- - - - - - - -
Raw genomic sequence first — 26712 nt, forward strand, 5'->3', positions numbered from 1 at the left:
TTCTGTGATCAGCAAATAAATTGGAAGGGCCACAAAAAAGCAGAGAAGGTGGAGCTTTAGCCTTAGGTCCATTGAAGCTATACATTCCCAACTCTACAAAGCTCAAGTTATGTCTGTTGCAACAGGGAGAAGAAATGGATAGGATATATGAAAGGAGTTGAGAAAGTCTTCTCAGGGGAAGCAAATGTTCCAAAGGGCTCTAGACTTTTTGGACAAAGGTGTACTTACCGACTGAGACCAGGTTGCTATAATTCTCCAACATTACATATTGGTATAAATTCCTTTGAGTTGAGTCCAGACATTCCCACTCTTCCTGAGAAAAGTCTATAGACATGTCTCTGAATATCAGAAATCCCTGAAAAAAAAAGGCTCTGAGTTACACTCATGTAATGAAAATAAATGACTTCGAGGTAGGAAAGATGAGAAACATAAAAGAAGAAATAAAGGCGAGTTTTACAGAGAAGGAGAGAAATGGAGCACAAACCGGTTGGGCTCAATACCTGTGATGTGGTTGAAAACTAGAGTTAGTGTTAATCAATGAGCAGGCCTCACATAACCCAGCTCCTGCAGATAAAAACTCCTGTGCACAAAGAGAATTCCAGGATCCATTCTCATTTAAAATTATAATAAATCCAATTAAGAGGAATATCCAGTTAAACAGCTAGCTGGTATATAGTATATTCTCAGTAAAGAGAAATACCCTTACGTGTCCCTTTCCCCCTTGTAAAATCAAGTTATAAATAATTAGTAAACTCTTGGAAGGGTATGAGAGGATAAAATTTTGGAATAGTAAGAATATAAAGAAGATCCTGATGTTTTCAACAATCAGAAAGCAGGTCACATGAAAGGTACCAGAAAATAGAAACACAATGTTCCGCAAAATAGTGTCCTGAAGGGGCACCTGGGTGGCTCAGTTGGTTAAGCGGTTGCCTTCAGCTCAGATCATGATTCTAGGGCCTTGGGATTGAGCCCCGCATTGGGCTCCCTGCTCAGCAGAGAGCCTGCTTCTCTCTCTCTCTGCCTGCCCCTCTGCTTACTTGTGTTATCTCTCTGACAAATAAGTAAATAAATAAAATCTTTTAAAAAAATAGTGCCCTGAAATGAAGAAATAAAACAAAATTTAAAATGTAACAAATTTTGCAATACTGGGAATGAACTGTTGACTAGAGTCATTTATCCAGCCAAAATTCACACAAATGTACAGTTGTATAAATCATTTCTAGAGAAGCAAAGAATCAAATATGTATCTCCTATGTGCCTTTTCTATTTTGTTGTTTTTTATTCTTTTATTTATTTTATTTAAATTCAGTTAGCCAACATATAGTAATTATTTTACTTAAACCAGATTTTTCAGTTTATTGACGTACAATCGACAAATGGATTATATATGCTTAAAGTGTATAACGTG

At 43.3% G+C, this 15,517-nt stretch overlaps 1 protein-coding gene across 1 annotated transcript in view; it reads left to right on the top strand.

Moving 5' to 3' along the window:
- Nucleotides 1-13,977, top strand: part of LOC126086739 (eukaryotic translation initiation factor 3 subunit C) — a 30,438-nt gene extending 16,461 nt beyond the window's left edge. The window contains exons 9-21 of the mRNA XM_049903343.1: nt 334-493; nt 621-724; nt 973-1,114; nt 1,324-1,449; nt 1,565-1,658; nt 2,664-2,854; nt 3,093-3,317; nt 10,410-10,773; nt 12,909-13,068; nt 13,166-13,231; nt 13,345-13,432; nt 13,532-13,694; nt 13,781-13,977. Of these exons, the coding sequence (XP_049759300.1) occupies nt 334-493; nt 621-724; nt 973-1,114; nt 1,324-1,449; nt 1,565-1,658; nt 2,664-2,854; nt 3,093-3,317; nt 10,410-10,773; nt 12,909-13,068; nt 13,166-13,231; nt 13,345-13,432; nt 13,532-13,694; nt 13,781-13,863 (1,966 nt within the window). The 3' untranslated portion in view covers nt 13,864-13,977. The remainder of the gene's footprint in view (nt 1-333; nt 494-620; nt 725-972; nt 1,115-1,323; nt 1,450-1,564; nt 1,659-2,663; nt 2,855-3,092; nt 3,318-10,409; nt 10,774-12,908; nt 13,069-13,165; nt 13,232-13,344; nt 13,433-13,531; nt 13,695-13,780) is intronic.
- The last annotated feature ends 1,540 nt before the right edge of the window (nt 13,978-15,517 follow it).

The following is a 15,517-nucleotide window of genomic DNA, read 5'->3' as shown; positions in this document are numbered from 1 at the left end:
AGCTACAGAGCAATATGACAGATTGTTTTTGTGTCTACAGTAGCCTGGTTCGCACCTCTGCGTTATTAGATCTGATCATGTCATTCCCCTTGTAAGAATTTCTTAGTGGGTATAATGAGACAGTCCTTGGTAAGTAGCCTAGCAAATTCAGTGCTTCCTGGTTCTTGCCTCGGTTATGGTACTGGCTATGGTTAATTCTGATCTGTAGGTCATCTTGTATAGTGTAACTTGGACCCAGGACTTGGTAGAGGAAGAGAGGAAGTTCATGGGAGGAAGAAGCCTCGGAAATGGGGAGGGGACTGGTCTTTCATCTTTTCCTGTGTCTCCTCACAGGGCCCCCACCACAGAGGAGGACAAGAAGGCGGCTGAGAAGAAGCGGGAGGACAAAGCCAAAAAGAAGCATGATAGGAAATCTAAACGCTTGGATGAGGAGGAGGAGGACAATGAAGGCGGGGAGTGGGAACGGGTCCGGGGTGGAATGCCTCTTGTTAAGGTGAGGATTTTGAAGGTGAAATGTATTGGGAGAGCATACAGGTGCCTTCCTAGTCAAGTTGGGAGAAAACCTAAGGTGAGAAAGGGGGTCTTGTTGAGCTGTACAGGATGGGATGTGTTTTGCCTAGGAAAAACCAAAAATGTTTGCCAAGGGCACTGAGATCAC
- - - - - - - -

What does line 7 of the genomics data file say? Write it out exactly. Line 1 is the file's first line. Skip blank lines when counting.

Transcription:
The following is a 15,517-nucleotide window of genomic DNA, read 5'->3' as shown; positions in this document are numbered from 1 at the left end: